Places to Visit in Scotland
- Claypotts Castle, Dundee
Claypotts Castle has a lot going for it. First, although its design is not unique (Burleigh Castle in Perthshire, for example has a somewhat similar arrangement), the square rooms on top of its towers make it unusual. Secondly, for a 16th century castle, it is in a very good state of repair. Clearly it was not a major fortification which came under attack or needed to be blown up to save it from falling into the hands of some enemy. Lastly, it is easy to reach, being on the edge of Dundee (indeed, it is now surrounded by modern suburban housing!). The castle is a Z-plan tower house with a rectangular main block and two round towers at opposite corners. It is the square, gabled chambers on the top of these towers which give it such a distinctive appearance.
Who Built It?
Although fortifications at Claypotts were built "only" between 1569 and 1588, the lands of Claypotts were given to the abbey of Lindores by Alexander II before 1247. In the beginning of the 16th century the lands were held by a tenant of the abbot of Lindores, John Strachan. Not that Strachan was a particularly upright man - in 1511 he was involved the theft of seven horses and wagons from the chancellery of Dunkeld!
In 1547, there was one of the many invasions of Scotland by the English, this time as part of the "Rough Wooing" when the English king demanded that his son Edward VI (aged 10) should marry Mary Queen of Scots (aged 5). Nearby Broughty Castle (pictured here) was occupied by the English until 1549 and during that time the Strachans of Claypotts would no doubt have suffered at the hands of the invaders. This may have encouraged the family to fortify their home but it was not until between 1569 and 1588 that the towers at each corner of the castle were built. The supports for the room above the north tower has a date of 1588 inscribed on it.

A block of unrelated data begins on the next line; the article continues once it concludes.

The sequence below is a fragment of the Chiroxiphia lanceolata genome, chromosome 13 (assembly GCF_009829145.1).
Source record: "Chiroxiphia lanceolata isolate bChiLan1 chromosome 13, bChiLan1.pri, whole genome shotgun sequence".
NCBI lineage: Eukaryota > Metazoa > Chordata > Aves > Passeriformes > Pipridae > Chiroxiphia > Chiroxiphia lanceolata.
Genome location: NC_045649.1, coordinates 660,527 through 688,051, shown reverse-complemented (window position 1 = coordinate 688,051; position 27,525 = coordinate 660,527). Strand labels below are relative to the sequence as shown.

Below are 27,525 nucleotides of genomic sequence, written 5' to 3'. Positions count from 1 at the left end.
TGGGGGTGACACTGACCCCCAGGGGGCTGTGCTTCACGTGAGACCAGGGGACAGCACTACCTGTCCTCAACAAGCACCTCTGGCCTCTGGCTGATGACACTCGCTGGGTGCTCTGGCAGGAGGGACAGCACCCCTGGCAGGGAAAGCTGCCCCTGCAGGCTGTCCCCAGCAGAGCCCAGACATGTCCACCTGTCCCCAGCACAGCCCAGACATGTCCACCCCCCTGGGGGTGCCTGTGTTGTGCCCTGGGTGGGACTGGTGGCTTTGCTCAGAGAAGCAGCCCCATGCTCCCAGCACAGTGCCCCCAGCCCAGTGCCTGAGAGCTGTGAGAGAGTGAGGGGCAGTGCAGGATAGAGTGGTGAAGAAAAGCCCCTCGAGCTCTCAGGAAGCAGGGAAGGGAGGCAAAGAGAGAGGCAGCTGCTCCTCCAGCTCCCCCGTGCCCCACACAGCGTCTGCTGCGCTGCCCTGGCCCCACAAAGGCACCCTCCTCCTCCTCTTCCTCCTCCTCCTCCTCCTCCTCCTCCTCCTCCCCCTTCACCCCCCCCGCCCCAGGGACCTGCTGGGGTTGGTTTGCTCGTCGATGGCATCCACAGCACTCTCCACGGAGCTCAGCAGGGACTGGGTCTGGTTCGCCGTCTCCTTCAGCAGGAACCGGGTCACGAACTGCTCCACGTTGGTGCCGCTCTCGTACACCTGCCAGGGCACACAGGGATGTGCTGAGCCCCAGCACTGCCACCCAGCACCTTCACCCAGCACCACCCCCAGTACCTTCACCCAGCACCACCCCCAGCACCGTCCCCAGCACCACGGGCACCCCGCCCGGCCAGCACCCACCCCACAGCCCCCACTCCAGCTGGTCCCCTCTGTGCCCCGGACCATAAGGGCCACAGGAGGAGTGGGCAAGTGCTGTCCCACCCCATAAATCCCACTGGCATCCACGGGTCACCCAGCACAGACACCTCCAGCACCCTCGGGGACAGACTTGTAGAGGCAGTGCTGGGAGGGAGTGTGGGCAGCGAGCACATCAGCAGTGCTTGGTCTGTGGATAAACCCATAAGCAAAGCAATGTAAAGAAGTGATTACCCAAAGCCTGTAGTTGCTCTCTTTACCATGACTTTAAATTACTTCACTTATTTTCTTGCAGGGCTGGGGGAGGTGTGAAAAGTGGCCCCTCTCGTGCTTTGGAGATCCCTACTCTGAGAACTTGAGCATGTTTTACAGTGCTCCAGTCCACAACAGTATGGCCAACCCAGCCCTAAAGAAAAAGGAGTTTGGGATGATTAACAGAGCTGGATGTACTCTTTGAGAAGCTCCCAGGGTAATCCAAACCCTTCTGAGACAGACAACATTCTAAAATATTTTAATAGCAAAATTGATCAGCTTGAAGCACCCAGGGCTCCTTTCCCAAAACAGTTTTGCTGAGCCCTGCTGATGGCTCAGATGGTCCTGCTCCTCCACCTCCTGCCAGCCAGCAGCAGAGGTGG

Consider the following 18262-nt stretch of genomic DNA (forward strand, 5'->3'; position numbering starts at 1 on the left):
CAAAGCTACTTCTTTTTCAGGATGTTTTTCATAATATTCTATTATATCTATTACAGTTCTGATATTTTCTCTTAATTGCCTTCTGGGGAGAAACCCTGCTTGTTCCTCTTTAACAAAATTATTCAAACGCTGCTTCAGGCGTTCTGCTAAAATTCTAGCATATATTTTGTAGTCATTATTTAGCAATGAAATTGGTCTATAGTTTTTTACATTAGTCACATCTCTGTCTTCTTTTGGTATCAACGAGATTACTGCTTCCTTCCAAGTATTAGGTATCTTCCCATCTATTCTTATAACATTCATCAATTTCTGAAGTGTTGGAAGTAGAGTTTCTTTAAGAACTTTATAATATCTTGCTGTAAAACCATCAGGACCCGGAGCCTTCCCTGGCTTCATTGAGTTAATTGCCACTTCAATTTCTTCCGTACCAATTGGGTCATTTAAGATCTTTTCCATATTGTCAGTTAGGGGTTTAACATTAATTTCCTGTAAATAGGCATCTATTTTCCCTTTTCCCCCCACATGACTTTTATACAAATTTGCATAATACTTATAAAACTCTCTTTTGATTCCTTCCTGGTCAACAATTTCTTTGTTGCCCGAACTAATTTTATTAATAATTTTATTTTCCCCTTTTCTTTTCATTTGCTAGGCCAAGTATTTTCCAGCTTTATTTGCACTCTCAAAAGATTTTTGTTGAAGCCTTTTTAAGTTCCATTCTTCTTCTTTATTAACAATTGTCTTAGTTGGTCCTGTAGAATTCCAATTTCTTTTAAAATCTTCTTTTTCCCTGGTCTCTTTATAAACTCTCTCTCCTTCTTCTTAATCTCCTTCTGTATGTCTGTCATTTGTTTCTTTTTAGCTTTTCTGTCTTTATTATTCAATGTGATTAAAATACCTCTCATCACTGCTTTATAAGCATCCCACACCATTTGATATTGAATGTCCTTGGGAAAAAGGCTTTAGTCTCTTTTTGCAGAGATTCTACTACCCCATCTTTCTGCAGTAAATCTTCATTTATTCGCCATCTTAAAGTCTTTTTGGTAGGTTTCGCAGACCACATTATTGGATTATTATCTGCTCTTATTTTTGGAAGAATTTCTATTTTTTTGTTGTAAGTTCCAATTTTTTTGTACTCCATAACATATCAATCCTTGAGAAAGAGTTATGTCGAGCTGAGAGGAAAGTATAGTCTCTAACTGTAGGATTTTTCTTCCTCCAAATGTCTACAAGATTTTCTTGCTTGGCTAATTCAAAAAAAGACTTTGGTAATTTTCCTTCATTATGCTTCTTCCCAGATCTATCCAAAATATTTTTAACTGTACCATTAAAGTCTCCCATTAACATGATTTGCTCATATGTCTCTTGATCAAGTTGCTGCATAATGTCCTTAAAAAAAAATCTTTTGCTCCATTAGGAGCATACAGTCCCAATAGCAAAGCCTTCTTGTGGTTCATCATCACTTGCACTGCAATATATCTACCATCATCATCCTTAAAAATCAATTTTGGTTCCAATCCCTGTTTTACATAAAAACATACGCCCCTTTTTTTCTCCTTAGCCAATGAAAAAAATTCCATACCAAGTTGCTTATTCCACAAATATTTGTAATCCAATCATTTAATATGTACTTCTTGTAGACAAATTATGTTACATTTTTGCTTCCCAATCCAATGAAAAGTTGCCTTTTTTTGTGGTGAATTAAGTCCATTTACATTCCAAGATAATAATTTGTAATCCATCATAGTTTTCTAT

The castle we know today was built by a second John Strachan who married a Eufame Durham from a neighbouring estate. The couple had seven children and John Strachan had his own coat-of-arms (in the picture here - with his initials incorporated in it). John lived to enjoy his castle until 1593 and was succeeded by his son Gilbert and then his grandson, the third John Strachan.
By the start of the 17th century the Strachans began to move away from Claypotts and it was sold to a member of the Graham family in 1601. Later in the century it was inherited by John Graham of Claverhouse, Viscount Dundee, one of the famous names from Scottish history. But this soldier, statesman and loyal supporter of the Stewart kings probably spent little time at Claypotts.
After the death of Viscount Dundee at the Battle of Killiecrankie (which ended any hopes of the Stewarts returning to the throne), the castle was forfeited to the crown. But in 1694 the property was granted to James, second Marquis of Douglas for services to the king (William of Orange). In the 19th century the castle passed by marriage to the twelfth Earl of Home (a mainly Borders family). The Homes passed it to the state in 1926 and it is now maintained by Historic Scotland.
Claypotts is just south of the A92 Arbroath Road, the main road which skirts north of Broughty Ferry. While it is possible to wander round the outside of the castle at any time, access to inside the castle is limited. It is best to check with Historic Scotland in advance if you want to view inside the castle. But, of course, Broughty Castle is not far away and it is open till 5pm most days (but closes between 1pm and 2pm).
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